Since the beginning of 2021, buyers and sellers have been battling for position south of trendline resistance (prior support – 0.4776 high) and supply from 0.8303-0.8082. Should a bearish scenario unfold, demand at 0.7029-0.6664 (prior supply) is featured to the downside.

Trend studies (despite the trendline resistance [1.0582] breach in July 2020) show the primary downtrend (since mid-2011) remains in play until breaking 0.8135 (January high [2018]).

Daily timeframe:

Technical structure unchanged from previous analysis.

From mid-April, AUD/USD has been consolidating around resistance from 0.7817.

Territory to the downside shines the technical spotlight on February’s low at 0.7563, followed closely by trendline resistance-turned support, extended from the high 0.8007.

Rupturing 0.7817, nevertheless, unbolts the door for an approach to supply at 0.8045-0.7985.

Interestingly, the RSI value is seen testing trendline support-turned resistance, extended from the low 36.55, and recently nudged south of the 50.00 centreline. North of here, traders are urged to pencil in trendline resistance, drawn from the high 80.12.

H4 timeframe:

A bearish phase unfolded on Tuesday, largely driven on the back of a USD bid amidst safe-haven demand.

Technically, this had price action whipsaw through the walls of 0.7696-0.7715 demand (and trendline support, taken from the low 0.7531), movement which missed a Fibonacci cluster between 0.7657 and 0.7672 by a whisker (green).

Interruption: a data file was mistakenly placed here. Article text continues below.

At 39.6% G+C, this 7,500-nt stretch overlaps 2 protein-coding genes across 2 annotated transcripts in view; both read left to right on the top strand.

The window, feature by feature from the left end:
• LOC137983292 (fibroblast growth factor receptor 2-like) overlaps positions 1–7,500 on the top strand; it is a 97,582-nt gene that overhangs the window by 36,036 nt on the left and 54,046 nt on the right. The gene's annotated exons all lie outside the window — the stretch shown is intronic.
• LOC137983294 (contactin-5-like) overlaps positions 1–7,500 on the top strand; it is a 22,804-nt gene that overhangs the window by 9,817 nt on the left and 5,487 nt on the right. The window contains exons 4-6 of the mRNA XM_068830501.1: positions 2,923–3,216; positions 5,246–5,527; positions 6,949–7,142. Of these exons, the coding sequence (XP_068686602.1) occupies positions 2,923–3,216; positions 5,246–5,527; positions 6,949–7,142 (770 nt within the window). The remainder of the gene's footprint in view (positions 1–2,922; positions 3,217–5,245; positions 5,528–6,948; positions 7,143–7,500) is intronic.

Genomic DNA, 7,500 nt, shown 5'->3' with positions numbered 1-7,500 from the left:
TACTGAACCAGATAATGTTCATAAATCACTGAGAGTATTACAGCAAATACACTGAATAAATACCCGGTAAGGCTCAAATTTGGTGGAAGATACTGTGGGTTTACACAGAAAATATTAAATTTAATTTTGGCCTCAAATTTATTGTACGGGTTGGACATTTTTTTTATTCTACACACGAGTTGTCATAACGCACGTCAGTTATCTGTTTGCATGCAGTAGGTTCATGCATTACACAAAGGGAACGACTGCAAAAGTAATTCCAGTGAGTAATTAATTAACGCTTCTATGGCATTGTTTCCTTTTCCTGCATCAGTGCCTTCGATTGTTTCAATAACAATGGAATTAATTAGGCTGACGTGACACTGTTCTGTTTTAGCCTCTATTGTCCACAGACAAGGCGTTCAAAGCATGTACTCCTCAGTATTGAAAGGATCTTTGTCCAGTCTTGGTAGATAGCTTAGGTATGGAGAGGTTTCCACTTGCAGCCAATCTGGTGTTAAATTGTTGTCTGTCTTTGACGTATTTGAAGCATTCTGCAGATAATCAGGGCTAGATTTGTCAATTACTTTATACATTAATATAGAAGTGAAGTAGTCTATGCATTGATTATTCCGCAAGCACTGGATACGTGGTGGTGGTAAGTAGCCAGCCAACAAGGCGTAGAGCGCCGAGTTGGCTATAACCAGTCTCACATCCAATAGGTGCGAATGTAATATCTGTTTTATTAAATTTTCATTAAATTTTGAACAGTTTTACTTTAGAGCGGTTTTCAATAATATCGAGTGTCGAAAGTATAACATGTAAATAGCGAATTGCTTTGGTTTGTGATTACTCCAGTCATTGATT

Upside targets to be mindful of on the H4 scale are Monday’s tops at 0.7766, followed by Quasimodo resistance at 0.7800.

H1 timeframe:

Early US hours delivered a vigorous whipsaw through 0.77 bids on Tuesday, with enough force to trip protective stops and fill breakout sellers’ sell stops to cause a bear trap. Traders will note that price snapping through 0.77 not only came within striking distance of support at 0.7668, the move was accompanied by RSI bullish divergence and a near-test of RSI support at 19.40 (the value now hovers nearby the underside of the 50.00 centreline).

The absence of supply north of 0.77 unlocks a possible bid today, taking aim at resistance from 0.7752 and the 100-period simple moving average.

Observed levels:

The 0.77 whipsaw on the H1—together with H4 crossing swords with trendline support and coming within a whisker of testing Fibonacci support at 0.7657/0.7672—underlines a potential bullish scenario above 0.77, targeting at least H1 resistance from 0.7752.

USD/JPY:

Monthly timeframe:

(Technical change on this timeframe is often limited, though serves as guidance to potential longer-term moves)

Following January’s bullish engulfing candle and February’s outperformance, March concluded up by 3.9 percent and marginally cut through descending resistance, etched from the high 118.66.

Although April finished lower by 1.3 percent and snapped the three-month winning streak, the pair is attempting to hold the breached descending resistance, echoing potential support.

Daily timeframe:

Technical structure unchanged from previous analysis.

Despite the monthly timeframe chalking up possible supportive structure, the daily timeframe has price engaging supply at 109.97-109.18.

Trendline support, extended from the low 102.59, serves as a downside target south of current supply; a bullish showing, on the other hand, casts light towards longer-term supply at 110.94-110.29, stationed under another supply at 111.73-111.19.